Have Crohn’s? Here’s What You Should Know About Your Cancer Risk

Colon cancer
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As anyone with Crohn’s will admit, living with a chronic disease is a burden. The recurring pattern of feeling well, followed by painful flare-ups, can seem endless. With good medical care and some luck, the periods of good health will outweigh the flares.

So it does not seem right that some people with Crohn’s are at increased risk for cancer, but that is indeed the case. Even when bowel disease is well controlled or mild enough that surgery is unnecessary, cancer can make an unwanted appearance years—even decades—after Crohn’s is diagnosed.

Fortunately, not all Crohn’s patients need to worry. The risk is only increased by certain characteristics of the disease and its treatments.

The Crohn’s-Colitis Connection

About 20 percent of patients with Crohn’s disease have the form known as Crohn’s colitis. Unlike ulcerative colitis, which causes inflammation only in the colon and rectum, Crohn’s disease can cause tissue to become inflamed anywhere in the digestive tract.

Patients with Crohn’s colitis—particularly younger patients—are at increased risk for adenocarcinoma, the same type of carcinoma as colon cancer. This risk does not rise until 7 or 8 years after Crohn’s colitis is diagnosed. It tends to be more insidious in its onset than other colon cancers, often causing no symptoms until it is advanced. For this reason, patients with Crohn’s colitis must be kept under close surveillance even if they are doing well.

Until recently, colonoscopies with random biopsies were the gold standard for cancer surveillance.

The system was not ideal, however, because random biopsies can miss cancerous or precancerous lesions. Today, a more advanced method called chromoendoscopy is available. It involves instilling a methylene blue dye into the gastrointestinal tract during colonoscopy. The dye is absorbed by the areas of dysplasia, which can be composed of premalignant cells.

This makes them easy to see through an endoscope.

Crohn’s of the Small Intestine

The onset of cancer in a patient with Crohn’s of the small intestine is a rare complication. Unfortunately, it is impossible to surveil these patients, because the small bowel is difficult to access.

Most patients with Crohn’s of the small bowel who develop cancer are individuals whose disease has been stable for years, before they suddenly develop a bowel obstruction, abdominal distention or diarrhea. At this point, an imaging test such as a CT scan is used to look for an intestinal mass.

Rectal Stump Cancer

When the colon is removed, and the patient given an ileostomy, the rectum may be totally or partially preserved. This allows the bowel to be reconnected at a future date. Many patients feel so much better with an ileostomy that they postpone restoration or abandon the idea. However, I warn patients that the rectal stump can develop cancer and should be carefully watched with surveillance endoscopy. In general, the stump should be removed if patients are happy with their ileostomy and can tolerate surgery. This lowers their risk of developing cancer.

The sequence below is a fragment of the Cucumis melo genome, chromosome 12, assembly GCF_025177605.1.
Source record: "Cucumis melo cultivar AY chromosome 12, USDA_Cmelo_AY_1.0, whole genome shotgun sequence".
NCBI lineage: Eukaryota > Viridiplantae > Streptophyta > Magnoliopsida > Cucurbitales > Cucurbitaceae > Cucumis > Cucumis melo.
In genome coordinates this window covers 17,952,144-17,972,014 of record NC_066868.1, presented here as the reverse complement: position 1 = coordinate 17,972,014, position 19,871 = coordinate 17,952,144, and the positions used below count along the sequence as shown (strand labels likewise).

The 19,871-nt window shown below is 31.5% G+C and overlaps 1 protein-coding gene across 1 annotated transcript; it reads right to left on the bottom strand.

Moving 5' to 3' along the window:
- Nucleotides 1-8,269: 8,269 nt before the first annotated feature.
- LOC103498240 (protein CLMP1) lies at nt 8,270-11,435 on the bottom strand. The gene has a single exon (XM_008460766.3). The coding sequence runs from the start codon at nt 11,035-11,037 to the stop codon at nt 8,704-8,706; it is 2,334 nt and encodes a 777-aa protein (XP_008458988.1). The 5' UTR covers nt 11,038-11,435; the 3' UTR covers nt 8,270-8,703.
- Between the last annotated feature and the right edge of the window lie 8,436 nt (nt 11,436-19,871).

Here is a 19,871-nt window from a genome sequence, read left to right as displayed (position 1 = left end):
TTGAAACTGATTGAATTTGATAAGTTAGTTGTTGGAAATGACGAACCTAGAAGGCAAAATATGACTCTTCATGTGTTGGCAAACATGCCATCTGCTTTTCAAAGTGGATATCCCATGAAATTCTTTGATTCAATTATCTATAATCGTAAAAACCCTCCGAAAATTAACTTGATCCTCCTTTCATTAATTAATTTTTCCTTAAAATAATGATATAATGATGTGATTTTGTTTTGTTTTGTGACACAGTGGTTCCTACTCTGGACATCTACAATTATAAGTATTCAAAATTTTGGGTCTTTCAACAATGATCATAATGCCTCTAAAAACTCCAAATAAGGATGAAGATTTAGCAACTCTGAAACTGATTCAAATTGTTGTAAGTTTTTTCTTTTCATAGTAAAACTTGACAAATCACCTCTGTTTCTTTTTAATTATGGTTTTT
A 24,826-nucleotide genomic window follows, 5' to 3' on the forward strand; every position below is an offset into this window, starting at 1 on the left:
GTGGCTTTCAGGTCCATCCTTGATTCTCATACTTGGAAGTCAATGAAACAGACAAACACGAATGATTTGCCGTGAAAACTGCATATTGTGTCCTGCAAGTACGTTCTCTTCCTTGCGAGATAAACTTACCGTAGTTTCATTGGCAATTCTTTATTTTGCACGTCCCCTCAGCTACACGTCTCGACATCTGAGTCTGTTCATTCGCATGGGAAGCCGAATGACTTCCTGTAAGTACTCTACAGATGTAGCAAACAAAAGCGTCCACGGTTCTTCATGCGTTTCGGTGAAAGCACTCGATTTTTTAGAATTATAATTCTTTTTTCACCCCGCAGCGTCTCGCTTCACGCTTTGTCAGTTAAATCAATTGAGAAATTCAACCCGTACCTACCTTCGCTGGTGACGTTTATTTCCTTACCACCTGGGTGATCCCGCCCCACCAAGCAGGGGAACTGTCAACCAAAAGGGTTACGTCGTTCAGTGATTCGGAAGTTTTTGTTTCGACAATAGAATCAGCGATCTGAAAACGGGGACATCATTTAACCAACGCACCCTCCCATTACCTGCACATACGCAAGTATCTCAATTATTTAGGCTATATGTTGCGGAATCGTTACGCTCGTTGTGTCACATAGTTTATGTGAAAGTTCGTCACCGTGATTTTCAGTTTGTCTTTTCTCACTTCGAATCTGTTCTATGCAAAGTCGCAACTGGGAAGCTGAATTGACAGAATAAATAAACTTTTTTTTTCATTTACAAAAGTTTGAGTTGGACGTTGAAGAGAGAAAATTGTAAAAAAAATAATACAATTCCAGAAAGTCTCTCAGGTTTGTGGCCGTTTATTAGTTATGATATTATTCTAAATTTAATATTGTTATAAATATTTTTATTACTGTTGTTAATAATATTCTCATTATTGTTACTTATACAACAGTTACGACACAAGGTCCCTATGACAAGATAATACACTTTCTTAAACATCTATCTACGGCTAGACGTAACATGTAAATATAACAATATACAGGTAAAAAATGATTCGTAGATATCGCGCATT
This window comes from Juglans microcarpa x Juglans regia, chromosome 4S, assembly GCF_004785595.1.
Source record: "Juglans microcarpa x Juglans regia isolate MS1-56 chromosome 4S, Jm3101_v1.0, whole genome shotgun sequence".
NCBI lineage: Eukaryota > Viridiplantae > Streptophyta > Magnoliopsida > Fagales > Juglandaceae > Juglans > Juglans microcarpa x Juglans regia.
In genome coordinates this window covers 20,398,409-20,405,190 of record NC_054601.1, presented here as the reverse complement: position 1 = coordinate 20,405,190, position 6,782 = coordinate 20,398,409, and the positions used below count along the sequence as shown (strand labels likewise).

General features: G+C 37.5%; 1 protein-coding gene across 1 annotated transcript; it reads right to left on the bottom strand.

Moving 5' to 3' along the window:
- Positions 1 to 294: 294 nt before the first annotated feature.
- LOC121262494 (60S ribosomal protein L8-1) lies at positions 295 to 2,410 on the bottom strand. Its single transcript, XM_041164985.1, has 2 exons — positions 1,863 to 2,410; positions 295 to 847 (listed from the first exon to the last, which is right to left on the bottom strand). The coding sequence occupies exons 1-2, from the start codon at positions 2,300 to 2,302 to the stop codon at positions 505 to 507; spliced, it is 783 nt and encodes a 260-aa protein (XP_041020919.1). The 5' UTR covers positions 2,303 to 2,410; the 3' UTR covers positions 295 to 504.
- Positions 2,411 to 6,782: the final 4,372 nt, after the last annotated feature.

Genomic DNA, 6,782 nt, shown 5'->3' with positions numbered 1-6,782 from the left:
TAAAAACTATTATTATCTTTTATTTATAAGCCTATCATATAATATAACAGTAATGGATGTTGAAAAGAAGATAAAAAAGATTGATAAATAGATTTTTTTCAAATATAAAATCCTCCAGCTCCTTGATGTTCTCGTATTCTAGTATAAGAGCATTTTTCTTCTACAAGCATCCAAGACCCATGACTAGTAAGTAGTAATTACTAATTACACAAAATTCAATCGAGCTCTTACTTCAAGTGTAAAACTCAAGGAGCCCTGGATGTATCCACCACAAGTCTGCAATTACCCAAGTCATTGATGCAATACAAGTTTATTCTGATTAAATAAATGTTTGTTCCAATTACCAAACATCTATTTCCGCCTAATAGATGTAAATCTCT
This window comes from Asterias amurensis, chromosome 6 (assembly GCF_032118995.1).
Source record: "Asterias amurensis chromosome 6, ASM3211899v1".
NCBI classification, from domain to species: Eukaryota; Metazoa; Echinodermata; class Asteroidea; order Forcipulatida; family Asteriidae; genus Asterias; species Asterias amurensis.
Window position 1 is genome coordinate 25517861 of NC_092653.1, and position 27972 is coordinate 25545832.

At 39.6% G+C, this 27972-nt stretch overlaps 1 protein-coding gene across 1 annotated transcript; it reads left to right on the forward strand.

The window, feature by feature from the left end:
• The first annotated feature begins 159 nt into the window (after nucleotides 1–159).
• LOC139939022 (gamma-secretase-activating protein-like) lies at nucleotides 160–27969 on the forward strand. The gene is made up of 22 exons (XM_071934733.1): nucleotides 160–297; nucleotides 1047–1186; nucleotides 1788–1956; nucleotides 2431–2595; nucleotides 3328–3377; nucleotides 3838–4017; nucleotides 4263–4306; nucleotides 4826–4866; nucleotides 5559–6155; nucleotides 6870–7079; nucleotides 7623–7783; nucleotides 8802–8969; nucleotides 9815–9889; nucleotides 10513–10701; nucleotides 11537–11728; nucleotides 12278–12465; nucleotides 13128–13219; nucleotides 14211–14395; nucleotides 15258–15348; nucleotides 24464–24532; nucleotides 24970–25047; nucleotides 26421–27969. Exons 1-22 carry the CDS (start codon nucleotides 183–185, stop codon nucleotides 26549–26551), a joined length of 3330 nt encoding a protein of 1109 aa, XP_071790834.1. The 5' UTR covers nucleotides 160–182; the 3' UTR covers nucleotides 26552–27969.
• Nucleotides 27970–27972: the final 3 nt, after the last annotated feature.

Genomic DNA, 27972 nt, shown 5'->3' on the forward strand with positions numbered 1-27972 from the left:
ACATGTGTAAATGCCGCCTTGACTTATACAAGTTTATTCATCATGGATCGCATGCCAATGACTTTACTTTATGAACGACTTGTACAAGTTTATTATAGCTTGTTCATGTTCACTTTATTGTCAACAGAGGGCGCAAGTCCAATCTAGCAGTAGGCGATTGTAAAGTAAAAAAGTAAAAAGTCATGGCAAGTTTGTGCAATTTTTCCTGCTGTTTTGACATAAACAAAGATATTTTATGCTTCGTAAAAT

Fistulas and Abscesses

Perianal fistulas and abscesses resulting from longstanding Crohn’s disease increase the risk of developing squamous cell carcinoma (a form of skin cancer) or adenocarcinoma, the form of colon cancer mentioned above.

Cancer can develop at the site of an indwelling fistula or other chronic wound. Interestingly, it usually takes three or more decades for such cancers to develop. At this point, the patient can present with pain, bleeding, or a palpable perianal lump, and a biopsy usually confirms the presence of cancer.

Cancer Risk From Treatment

A new class of drugs known as biologic agents has revolutionized the treatment of Crohn’s disease. For many, biologics provide lasting relief they have not been able to obtain with conventional medication.

The downside to biologics is the small, but not insignificant, risk of developing lymphoma.

This risk does not mean biologics should not be used: It does mean the risk should be discussed and considered before making a decision to proceed with one.

If you develop lymphoma while taking a biologic, the drug will be stopped. After the lymphoma has been treated, you and your doctor can discuss how best to control your Crohn’s. In some cases of intestinal lymphoma, surgery can be the best treatment option.

What You Should Know

If you have Crohn’s disease, work as a team with your doctor to keep your disease under control. This will mean creating a schedule for colonoscopies and sticking with it, even if you remain healthy for long periods of time.

Don’t forget that many Crohn’s-related cancers tend to develop after years—even decades—have passed. By allowing your doctor to surveil your digestive tract, even when your symptoms are under control, you help ensure that any cancer will be discovered in its early stage, when the likelihood of cure is high.

Sources:

Bratcher JM, Korelitz BI. Toxicity of infliximab in the course of treatment of Crohn’s disease. Expert Opin Drug Saf. 2016 Jan;5(1):9-16.

Cahill C, Gordon PH, Petrucci A, Boutros M. Small bowel adenocarcinoma and Crohn’s disease: Any further ahead than 50 years ago? World J Gastroenterol. 2014 Sep 7;20(33):11486-95.

Laine L, Kaltenbach T, Barkun A, et al. SCENIC international consensus statement on surveillance and management of dysplasia in inflammatory bowel disease. Gastroenterology. 2015 Mar;148(3):639-651.e28.

Lavery IC, Jagelman DG. Cancer in the excluded rectum following surgery for inflammatory bowel disease. Dis Colon Rectum. 1982 Sep;25(6):522-24.

Shwaartz C, Munger JA, Deliz JR, et al. Fistula-associated anorectal cancer in the setting of Crohn’s disease. Dis Colon Rectum. 2016 Dec;59(12):1168-73.

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